Word of the day

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Memorial of Saint Leo the Great, Pope and Doctor of the Church

Reading of the day

A reading from the Letter of St. Paul to the Romans
Rom 15:14-21

I myself am convinced about you, my brothers and sisters,
that you yourselves are full of goodness,
filled with all knowledge, and able to admonish one another.
But I have written to you rather boldly in some respects to remind you,
because of the grace given me by God
to be a minister of Christ Jesus to the Gentiles
in performing the priestly service of the Gospel of God,
so that the offering up of the Gentiles may be acceptable,
sanctified by the Holy Spirit.
In Christ Jesus, then, I have reason to boast in what pertains to God.
For I will not dare to speak of anything
except what Christ has accomplished through me
to lead the Gentiles to obedience by word and deed,
by the power of signs and wonders,
by the power of the Spirit of God,
so that from Jerusalem all the way around to Illyricum
I have finished preaching the Gospel of Christ.
Thus I aspire to proclaim the Gospel
not where Christ has already been named,
so that I do not build on another's foundation,
but as it is written:

Those who have never been told of him shall see,
and those who have never heard of him shall understand.

Gospel of the day

From the Gospel according to Luke
Lk 16:1-8

Jesus said to his disciples, "A rich man had a steward
who was reported to him for squandering his property.
He summoned him and said,
'What is this I hear about you?
Prepare a full account of your stewardship,
because you can no longer be my steward.'
The steward said to himself, 'What shall I do,
now that my master is taking the position of steward away from me?
I am not strong enough to dig and I am ashamed to beg.
I know what I shall do so that,
when I am removed from the stewardship,
they may welcome me into their homes.'
He called in his master's debtors one by one.
To the first he said, 'How much do you owe my master?'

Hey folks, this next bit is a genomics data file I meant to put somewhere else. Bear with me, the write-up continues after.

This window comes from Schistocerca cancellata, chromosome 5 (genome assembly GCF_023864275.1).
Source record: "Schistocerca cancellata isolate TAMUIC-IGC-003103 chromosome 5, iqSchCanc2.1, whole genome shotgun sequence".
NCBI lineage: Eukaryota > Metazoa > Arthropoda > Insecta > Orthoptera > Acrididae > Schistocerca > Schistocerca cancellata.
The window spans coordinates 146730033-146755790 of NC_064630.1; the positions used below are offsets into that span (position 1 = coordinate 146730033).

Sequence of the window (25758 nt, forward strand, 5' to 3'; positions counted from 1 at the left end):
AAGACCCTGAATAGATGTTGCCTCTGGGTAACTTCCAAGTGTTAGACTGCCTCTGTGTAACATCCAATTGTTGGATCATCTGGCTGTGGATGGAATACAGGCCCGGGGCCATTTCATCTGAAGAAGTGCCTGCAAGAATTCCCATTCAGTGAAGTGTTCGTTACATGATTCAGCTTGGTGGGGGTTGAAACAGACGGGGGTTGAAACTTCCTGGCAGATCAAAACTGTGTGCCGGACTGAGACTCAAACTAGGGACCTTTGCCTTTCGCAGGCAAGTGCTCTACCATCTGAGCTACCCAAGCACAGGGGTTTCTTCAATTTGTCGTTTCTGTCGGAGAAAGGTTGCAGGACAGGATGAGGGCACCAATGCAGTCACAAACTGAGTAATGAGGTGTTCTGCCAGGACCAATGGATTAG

He replied, 'One hundred measures of olive oil.'
He said to him, 'Here is your promissory note.
Sit down and quickly write one for fifty.'
Then to another he said, 'And you, how much do you owe?'
He replied, 'One hundred measures of wheat.'
He said to him, 'Here is your promissory note;
write one for eighty.'
And the master commended that dishonest steward for acting prudently.
For the children of this world
are more prudent in dealing with their own generation
than the children of light."

Words of the Holy Father

Jesus presents this example certainly not to encourage dishonesty, but prudence. Indeed he emphasizes: “The master commended the dishonest steward for his prudence” (v. 8), that is, for that combination of intelligence and cunning, which enables one to overcome difficult situations. (…) this Gospel passage makes the question of the dishonest steward dismissed by his master, resonate in us: “What shall I do now?” (cf. v. 3). In facing our shortcomings and our failures, Jesus assures us that we are always in time to put right with good the harm done. Those who have caused tears, make someone happy; those who have wrongfully taken, give to those who are in need. By doing so, we will be commended by the Lord “because we have acted with prudence”, that is, with the wisdom of those who recognize themselves as children of God and challenge themselves for the Kingdom of Heaven. (Angelus, 22 September 2019)